Jesus shifted the central gathering point of the worshipping life from an altar for our sacrifice to a table of His setting. He is the host of the meal. This is a particularly poignant reminder in our context, we in the Vineyard being often centred, for practical purposes, around a stage. The stage may be a helpful tool for us, but it is a lousy centre.
In the elements, we have a reminder that creation is good. In the last supper, Jesus gets super practical. This isn't just about being "spiritual". He takes the elements on the table that are most deeply rooted in the physical creation—wheat and grapes—and infuses them with the promises of the Kingdom, the weight of the new covenant, and the sacrifice of His very body. We are invited to partake of Him, to ingest His substance. He is our sustenance.
The Power of Symbolism
It's also a helpful reminder that, though the bread and wine or juice is symbolic, the power of a symbol is that it carries the weight of the thing it represents. We take the elements as if they are the very body and blood of Christ.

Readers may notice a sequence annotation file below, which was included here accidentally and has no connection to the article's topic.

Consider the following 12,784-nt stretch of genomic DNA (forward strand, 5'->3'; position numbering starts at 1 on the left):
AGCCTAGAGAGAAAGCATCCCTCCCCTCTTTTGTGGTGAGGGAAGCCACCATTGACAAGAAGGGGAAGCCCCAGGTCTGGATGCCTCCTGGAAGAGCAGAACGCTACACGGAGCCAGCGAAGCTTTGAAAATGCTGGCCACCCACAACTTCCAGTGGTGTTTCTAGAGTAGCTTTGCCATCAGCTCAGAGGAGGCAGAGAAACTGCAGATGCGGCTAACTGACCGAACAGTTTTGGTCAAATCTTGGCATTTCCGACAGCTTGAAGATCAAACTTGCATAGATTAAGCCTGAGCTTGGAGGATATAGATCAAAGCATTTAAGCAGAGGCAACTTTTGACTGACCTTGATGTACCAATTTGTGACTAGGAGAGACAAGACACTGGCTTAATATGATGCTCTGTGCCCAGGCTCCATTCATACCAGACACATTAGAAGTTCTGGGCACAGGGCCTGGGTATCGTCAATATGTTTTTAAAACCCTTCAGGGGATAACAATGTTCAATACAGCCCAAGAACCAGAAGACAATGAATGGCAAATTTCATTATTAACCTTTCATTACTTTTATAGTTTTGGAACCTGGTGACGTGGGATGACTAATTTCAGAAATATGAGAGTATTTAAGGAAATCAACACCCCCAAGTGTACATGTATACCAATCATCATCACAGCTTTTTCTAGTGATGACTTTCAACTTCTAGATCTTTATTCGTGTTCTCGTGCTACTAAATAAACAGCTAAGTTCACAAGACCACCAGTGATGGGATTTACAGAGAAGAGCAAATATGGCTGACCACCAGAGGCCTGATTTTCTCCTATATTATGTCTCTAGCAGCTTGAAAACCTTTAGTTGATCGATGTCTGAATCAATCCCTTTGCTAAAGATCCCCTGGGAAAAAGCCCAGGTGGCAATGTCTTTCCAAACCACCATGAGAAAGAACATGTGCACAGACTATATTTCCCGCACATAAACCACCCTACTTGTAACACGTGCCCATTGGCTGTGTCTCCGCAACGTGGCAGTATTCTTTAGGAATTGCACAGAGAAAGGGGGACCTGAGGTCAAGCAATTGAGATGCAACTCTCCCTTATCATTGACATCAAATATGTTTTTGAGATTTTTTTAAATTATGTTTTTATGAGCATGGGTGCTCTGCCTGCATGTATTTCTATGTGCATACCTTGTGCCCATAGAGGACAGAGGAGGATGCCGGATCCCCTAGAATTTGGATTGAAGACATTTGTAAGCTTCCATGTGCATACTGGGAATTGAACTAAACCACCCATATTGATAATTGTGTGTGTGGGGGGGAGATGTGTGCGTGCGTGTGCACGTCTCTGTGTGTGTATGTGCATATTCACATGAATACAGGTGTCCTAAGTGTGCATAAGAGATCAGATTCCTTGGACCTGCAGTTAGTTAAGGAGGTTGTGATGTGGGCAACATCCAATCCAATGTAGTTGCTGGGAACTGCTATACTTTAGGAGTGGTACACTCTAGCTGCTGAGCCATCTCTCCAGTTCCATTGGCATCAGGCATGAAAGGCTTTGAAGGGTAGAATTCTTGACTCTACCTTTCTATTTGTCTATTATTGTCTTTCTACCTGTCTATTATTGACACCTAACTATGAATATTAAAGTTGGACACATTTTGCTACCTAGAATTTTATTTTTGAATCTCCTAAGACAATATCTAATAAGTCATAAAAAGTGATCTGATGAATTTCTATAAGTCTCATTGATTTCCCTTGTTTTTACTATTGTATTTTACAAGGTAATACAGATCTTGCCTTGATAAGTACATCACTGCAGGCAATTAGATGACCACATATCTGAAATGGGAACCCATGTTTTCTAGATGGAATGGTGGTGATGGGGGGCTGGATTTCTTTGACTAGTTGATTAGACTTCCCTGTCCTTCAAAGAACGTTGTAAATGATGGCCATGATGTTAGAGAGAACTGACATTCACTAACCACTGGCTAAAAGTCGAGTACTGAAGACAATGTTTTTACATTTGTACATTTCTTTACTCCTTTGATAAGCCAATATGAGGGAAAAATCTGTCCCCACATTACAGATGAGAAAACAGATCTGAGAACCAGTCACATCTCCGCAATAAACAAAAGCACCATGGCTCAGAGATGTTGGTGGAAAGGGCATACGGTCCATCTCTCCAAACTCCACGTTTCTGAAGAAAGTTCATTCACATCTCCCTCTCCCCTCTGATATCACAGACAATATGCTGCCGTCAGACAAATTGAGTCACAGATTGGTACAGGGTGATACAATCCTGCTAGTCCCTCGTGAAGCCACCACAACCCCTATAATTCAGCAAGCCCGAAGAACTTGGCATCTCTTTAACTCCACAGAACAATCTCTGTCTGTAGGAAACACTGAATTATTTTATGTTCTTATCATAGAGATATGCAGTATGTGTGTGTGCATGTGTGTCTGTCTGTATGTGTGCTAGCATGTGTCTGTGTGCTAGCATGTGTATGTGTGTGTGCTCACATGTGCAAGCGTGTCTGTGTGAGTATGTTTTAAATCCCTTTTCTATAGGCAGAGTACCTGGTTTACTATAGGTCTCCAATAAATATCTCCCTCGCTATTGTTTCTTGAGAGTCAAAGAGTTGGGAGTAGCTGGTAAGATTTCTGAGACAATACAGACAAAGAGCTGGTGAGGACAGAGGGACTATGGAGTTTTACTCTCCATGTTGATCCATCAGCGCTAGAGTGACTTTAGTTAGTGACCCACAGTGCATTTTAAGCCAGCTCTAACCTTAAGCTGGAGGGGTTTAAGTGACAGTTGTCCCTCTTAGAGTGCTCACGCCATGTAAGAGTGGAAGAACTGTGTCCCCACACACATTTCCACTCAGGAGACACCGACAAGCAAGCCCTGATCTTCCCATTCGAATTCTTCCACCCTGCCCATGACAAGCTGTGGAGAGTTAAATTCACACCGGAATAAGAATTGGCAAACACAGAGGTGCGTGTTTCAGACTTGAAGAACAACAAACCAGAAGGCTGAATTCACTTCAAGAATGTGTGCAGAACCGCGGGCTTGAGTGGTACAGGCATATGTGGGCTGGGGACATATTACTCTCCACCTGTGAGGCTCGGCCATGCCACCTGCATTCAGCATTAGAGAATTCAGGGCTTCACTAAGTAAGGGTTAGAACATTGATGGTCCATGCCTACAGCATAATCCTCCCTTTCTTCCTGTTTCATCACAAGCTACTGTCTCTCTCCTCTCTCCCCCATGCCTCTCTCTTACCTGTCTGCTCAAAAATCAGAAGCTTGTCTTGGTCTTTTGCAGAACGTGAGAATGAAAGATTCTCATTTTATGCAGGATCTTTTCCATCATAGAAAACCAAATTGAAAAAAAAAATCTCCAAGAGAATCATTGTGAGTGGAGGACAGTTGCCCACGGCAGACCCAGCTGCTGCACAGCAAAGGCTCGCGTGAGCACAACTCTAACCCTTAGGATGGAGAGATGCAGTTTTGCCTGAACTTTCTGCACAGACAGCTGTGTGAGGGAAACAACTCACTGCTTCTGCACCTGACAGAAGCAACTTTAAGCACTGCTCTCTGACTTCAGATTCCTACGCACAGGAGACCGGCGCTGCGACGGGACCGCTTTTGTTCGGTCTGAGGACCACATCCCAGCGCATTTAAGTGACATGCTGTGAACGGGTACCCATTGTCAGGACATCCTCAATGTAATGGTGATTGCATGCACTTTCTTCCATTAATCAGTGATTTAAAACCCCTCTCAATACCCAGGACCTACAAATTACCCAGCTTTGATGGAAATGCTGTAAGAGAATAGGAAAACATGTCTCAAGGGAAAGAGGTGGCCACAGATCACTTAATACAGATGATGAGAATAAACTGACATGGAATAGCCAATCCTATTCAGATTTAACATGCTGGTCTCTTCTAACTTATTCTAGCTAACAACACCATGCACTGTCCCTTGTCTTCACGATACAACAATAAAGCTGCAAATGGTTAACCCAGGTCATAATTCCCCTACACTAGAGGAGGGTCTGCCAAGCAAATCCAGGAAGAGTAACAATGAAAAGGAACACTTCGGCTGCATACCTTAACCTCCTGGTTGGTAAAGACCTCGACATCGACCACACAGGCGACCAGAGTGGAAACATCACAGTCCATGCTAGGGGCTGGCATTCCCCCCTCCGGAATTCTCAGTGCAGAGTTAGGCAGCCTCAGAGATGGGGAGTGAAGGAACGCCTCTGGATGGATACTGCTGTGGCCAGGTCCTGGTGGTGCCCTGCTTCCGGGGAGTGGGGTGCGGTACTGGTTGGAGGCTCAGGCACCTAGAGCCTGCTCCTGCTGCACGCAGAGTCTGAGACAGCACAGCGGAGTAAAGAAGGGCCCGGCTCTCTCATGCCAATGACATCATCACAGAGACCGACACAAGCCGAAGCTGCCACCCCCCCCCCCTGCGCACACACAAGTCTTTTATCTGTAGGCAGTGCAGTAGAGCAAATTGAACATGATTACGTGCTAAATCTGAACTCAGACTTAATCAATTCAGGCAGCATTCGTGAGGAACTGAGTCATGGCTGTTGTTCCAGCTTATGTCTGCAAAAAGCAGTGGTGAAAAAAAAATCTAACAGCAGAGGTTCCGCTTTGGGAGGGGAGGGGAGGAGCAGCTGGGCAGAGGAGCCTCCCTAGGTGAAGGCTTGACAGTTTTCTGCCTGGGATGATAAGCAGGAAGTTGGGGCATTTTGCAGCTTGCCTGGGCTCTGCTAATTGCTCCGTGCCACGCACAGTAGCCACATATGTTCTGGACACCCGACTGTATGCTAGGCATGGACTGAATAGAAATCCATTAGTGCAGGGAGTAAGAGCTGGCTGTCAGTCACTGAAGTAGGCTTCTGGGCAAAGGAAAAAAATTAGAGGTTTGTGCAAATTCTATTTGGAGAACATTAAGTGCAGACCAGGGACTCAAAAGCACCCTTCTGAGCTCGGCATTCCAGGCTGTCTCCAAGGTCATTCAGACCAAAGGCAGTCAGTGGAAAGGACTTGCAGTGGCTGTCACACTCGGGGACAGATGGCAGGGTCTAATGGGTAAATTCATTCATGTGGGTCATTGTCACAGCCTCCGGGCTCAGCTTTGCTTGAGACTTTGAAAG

The Spirit of the Lord will rest upon Him, the Spirit of wisdom and understanding, the Spirit of counsel and power, the Spirit of knowledge and fear of the Lord
Isaiah 11:2 — known as the sevenfold mystery
"...It's for your advantage that I'm going away, because if I don't go away, the Helper won't come to you. But if I go, I will send Him to you."
"If you love me, keep my commandments. I will ask the Father to give you another Helper, to be with you always. He is the Spirit of truth, whom the world cannot receive, because it neither sees Him nor recognizes Him. But you recognize Him, because He lives with you and will be in you."